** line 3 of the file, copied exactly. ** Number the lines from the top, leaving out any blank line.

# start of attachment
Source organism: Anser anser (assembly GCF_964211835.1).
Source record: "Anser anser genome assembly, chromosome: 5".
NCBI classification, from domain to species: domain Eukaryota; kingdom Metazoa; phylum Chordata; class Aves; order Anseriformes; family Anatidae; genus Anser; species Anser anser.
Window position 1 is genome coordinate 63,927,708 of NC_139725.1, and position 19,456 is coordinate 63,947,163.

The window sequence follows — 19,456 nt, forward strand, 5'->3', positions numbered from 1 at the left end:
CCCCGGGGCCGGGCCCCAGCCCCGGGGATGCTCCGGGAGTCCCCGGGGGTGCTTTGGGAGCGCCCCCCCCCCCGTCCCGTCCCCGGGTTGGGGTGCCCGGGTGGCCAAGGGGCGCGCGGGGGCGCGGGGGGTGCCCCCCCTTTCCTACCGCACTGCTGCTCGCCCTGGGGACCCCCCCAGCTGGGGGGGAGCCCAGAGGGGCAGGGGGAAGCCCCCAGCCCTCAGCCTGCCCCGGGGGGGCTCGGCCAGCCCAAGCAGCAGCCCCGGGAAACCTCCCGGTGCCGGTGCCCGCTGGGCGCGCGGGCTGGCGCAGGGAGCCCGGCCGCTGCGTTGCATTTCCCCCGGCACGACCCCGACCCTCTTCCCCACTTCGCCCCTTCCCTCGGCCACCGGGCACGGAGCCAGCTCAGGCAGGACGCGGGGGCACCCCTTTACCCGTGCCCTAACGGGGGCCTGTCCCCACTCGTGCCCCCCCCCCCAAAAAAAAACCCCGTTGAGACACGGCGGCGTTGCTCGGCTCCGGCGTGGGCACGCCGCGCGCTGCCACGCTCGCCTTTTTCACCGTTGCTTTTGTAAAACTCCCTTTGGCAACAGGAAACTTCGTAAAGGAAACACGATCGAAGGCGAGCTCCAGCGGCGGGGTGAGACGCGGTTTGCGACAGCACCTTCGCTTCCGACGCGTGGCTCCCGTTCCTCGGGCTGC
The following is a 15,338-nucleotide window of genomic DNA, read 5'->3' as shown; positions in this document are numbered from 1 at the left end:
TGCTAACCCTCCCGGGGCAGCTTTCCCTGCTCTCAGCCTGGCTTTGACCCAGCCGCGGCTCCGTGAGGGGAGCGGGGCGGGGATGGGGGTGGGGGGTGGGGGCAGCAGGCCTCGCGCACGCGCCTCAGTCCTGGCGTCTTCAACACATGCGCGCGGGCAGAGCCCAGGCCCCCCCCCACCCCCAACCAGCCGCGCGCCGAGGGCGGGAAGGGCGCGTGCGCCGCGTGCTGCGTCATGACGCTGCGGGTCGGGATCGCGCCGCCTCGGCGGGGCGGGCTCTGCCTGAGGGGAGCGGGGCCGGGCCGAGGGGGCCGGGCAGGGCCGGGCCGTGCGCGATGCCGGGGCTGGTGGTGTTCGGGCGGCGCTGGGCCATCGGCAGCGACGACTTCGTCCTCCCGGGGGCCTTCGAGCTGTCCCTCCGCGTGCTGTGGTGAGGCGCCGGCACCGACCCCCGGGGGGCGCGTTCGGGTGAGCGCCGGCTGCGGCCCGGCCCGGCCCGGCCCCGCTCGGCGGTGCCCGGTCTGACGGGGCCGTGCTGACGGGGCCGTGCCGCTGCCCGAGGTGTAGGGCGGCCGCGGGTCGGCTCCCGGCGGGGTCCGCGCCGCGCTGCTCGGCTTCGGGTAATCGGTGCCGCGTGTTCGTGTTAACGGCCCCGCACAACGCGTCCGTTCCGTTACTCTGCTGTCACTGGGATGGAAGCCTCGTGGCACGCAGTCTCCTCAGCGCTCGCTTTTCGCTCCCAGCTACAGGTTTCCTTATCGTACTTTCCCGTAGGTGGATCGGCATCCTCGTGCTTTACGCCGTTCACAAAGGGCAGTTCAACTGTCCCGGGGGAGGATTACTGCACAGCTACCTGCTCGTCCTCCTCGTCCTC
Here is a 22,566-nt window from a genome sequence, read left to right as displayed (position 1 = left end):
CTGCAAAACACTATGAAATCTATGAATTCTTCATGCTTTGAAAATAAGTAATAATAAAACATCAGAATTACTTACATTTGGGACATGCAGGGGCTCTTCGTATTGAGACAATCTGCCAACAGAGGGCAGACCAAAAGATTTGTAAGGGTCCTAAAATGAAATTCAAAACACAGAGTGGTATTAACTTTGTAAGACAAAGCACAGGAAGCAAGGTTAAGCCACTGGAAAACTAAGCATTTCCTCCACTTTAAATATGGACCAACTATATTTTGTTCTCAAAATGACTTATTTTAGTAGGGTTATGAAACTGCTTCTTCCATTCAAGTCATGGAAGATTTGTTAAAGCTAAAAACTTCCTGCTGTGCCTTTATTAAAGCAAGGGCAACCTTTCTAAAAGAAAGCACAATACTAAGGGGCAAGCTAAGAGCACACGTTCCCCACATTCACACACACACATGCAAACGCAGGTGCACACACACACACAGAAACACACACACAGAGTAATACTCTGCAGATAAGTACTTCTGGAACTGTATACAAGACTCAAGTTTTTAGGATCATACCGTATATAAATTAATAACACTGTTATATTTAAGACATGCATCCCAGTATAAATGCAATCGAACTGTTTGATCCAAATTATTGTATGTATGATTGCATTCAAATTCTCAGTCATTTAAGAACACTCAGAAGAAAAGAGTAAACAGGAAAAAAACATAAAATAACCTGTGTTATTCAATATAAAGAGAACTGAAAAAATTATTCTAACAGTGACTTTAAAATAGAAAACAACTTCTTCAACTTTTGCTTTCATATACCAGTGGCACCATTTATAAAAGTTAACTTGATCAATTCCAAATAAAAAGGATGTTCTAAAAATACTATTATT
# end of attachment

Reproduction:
NCBI classification, from domain to species: domain Eukaryota; kingdom Metazoa; phylum Chordata; class Aves; order Anseriformes; family Anatidae; genus Anser; species Anser anser.